By Tanya Connor | The Catholic Free Press
“Buses have arrived in DC!” says a Friday morning email from Allison LeDoux, director of the Worcester Diocese’s Respect Life Office. “Mass starts at 7:30. We have good seats!”
Another email announces that it is standing room only in the huge Basilica of the National Shrine of the Immaculate Conception. A third shows Worcester Diocesan clergy Deacon Scott Colley and Father Richard F. Reidy in the procession for the Mass.
Mrs. LeDoux reported on something she’d announced at the Mass Thursday night at St. Paul Cathedral in Worcester: Seminarians from St. John’s Seminary in Brighton were leading Friday’s 5 a.m. holy hour in Immaculate Conception’s crypt church. She’d noted that some Worcester Diocesan seminarians study at St. John’s, including Derek Mobilio, formerly a teacher at St. Mary’s Junior/Senior High School in Worcester.
A contingent from St. Mary’s was on one of the three buses that left St. Paul’s after the Mass Thursday, bound for Washington, D.C. That bus also held the contingent from St. Peter-Marian Central Catholic Junior/Senior High School in Worcester and the run-over from a full bus of youth and adults from Trivium School in Lancaster. The third bus held everyone else.
At the Mass Bishop McManus had told how he found material for his homily – from an unexpected email.
He recalled St. John Paul II saying that, for people of faith, there are no coincidences – all good comes from God. The bishop talked about that happening in his life, even the previous day. He was about to write the homily for this pro-life Mass when his secretary gave him an email.
The email’s sender said she’d read his letter in a parish bulletin. She mentioned Project Rachel, a ministry he’d written about, which helps bring God’s mercy and healing to people wounded by abortion. The writer said she still struggles, even after receiving God’s forgiveness for her abortion; the hardest part is to forgive oneself. She said she had another child and feels God is assuring her of his love through this gift.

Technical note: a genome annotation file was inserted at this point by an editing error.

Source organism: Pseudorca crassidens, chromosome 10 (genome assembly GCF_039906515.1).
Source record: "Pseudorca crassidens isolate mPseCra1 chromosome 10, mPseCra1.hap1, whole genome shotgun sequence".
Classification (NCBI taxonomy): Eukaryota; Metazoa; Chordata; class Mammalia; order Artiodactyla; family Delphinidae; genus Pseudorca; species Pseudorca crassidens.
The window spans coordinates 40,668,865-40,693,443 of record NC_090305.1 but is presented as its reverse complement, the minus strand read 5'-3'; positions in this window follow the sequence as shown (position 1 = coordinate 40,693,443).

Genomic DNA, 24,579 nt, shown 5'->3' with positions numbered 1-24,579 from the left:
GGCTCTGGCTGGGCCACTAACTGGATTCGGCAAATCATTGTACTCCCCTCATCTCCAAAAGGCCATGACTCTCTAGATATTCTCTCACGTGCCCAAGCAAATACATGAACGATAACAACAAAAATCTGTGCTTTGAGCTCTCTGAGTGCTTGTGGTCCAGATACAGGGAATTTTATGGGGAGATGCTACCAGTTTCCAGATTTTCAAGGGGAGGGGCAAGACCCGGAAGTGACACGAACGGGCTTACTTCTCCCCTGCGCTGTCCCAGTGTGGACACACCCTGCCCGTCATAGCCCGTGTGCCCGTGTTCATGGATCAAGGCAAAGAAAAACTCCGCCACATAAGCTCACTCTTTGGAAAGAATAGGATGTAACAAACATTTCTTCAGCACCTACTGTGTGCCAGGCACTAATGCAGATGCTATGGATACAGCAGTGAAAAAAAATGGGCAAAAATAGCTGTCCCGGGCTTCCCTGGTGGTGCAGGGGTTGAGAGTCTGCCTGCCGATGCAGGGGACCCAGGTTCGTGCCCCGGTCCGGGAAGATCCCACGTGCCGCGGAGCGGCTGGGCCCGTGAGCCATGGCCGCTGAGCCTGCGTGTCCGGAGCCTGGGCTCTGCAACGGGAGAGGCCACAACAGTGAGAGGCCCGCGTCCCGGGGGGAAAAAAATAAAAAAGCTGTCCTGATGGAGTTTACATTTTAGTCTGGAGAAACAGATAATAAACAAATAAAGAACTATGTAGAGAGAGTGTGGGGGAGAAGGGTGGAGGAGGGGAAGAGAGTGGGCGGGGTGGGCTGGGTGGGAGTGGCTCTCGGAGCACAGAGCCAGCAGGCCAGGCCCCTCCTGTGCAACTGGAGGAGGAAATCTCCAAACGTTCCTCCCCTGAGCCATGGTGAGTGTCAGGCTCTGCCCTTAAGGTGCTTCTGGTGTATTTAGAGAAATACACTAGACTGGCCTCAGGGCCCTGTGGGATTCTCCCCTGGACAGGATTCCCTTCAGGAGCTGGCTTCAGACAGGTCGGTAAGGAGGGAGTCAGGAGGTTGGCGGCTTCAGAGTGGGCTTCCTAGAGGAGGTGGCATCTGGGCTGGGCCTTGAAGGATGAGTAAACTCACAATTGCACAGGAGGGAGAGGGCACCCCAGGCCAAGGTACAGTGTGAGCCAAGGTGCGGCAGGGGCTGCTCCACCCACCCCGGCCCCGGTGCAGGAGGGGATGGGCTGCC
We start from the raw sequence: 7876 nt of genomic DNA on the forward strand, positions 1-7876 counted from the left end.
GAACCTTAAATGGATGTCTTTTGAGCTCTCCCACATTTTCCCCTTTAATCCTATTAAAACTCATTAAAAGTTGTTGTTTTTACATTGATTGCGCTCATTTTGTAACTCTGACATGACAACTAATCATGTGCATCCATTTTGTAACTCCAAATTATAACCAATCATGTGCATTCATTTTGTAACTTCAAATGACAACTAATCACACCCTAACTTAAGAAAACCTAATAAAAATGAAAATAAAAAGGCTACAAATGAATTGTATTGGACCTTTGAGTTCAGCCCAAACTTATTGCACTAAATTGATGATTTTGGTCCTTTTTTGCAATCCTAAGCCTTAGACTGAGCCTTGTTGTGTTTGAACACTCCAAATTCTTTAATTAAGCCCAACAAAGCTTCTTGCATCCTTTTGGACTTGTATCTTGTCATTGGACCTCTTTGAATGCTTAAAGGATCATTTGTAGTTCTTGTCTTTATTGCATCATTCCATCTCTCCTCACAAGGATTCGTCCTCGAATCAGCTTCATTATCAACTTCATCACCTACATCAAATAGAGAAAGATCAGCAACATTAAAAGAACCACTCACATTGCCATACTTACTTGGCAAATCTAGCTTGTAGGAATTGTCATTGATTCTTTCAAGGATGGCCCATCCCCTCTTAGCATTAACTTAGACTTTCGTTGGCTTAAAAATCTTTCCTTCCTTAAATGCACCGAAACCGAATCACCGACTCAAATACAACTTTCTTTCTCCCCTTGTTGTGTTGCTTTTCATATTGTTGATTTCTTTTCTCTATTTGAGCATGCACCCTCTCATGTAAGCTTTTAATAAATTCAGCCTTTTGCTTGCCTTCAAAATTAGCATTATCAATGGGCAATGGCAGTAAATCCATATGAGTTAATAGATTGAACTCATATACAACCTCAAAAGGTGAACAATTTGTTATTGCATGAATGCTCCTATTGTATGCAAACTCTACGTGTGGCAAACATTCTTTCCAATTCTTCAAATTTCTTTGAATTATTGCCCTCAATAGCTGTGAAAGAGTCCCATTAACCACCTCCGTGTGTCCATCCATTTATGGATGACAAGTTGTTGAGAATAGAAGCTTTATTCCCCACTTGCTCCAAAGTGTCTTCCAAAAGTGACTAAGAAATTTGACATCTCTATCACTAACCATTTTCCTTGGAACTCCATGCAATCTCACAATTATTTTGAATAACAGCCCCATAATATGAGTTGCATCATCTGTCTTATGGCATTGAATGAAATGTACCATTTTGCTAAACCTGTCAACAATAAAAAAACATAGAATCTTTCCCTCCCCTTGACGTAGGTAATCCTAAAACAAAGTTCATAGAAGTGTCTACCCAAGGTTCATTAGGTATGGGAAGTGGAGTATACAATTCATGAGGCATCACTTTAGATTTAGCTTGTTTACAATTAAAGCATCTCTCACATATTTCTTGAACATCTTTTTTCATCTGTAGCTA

She said that a few months ago she went to Mass for the first time in a long time – in the church where she grew up. The priest said when people come to him with struggles, he asks, “Are you praying?”
Her answer was, “No.” She said she started praying, asking God’s forgiveness and attending Mass, and she received hope and peace.
Bishop McManus’ voice started to break as he read this touching story of a woman who said she lives with hope, knowing God’s forgiveness, despite her struggle. She affirmed the good work he and the diocese do.
The bishop then told the marchers to go forth being co-workers, like St. Paul’s companions SS. Timothy and Titus, whose feast the Church was celebrating that day. He’d noted that St. Paul told Timothy not to be ashamed of the witness he gave, but to be ready to bear the burden that comes from proclaiming the Gospel.
Those who stayed home, prayed for life
WORCESTER – Father James F. Hoey, a retired priest of the diocese, leads St. Mary’s Junior/Senior High School in a holy hour Friday morning in Our Lady of Czestochowa Church. After Mass, during adoration, students and their principal, Adam Cormier, led “Stations for Life.” In this way they prayed with those from their school, and many others, who were on the March for Life in Washington, D.C., that day.
Photo courtesy of St. Mary’s Junior/Senior High School